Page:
Hameray Classroom Literacy Blog!

Reading About Weather

Posted by Sally Hosokawa on Apr 18, 2017 3:14:00 PM

Spring has sprung! Because spring is a transitional season, the weather outside often changes drastically from day-to-day—even if it’s sunny and pleasant today, it could be windy and raining tomorrow. Unpredictable weather fluctuations might be frustrating for your students, who are ready to play outside on the playground. On the other hand, though, since it’s possible to experience a vast range of weather during a short amount of time, the spring is the best time of the year to teach lessons about the weather.

Hameray offers a multitude of books, both narrative and informational, that discuss the weather and the changing seasons. On a rainy spring day, keep students engaged by reading narratives about puddles and umbrellas from the Kaleidoscope Collection:

  • In Puddles, a young boy frolics outside in the rain by jumping into puddles—he even sees a rainbow!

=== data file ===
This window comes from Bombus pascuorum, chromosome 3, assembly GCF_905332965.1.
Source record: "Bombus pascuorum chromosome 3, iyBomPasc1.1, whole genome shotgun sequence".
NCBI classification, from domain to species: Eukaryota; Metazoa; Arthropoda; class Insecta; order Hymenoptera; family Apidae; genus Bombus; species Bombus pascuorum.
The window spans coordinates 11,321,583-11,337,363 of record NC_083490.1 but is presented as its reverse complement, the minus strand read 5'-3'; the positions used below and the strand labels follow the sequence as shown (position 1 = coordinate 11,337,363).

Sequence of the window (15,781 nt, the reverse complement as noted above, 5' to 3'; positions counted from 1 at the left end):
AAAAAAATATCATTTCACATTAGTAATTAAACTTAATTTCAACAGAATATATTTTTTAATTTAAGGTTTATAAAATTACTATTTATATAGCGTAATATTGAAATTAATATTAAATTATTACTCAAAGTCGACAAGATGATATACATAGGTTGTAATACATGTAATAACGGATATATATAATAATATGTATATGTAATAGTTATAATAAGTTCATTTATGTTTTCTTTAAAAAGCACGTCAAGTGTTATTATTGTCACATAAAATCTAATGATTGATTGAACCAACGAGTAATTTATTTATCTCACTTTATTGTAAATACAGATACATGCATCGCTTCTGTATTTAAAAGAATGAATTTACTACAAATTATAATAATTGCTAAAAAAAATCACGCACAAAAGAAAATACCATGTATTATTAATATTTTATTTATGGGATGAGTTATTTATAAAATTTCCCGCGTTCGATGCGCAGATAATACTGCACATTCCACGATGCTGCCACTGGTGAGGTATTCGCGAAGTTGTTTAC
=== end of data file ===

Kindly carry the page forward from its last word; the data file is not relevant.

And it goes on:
• Whose Umbrella? traces a rabbit’s quest to find the owner of a lost umbrella.

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On a sunny day, teach your students about the importance of sunlight with these titles from Fables Real World:

  • The Sun describes how the sun is so hot that “nothing can even get close to it without melting”!
  • Sun and Wind Energy discusses how the weather can be used for sustainable energy and for generating electricity.

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On windy days, mix up the genres with one informational and one narrative book:

  • Wind, from Fables Real World, discusses the different words that we use to describe wind (breezes, gusts, gales, hurricanes, tornadoes, and blizzards). Students will be enthralled by the power of wind!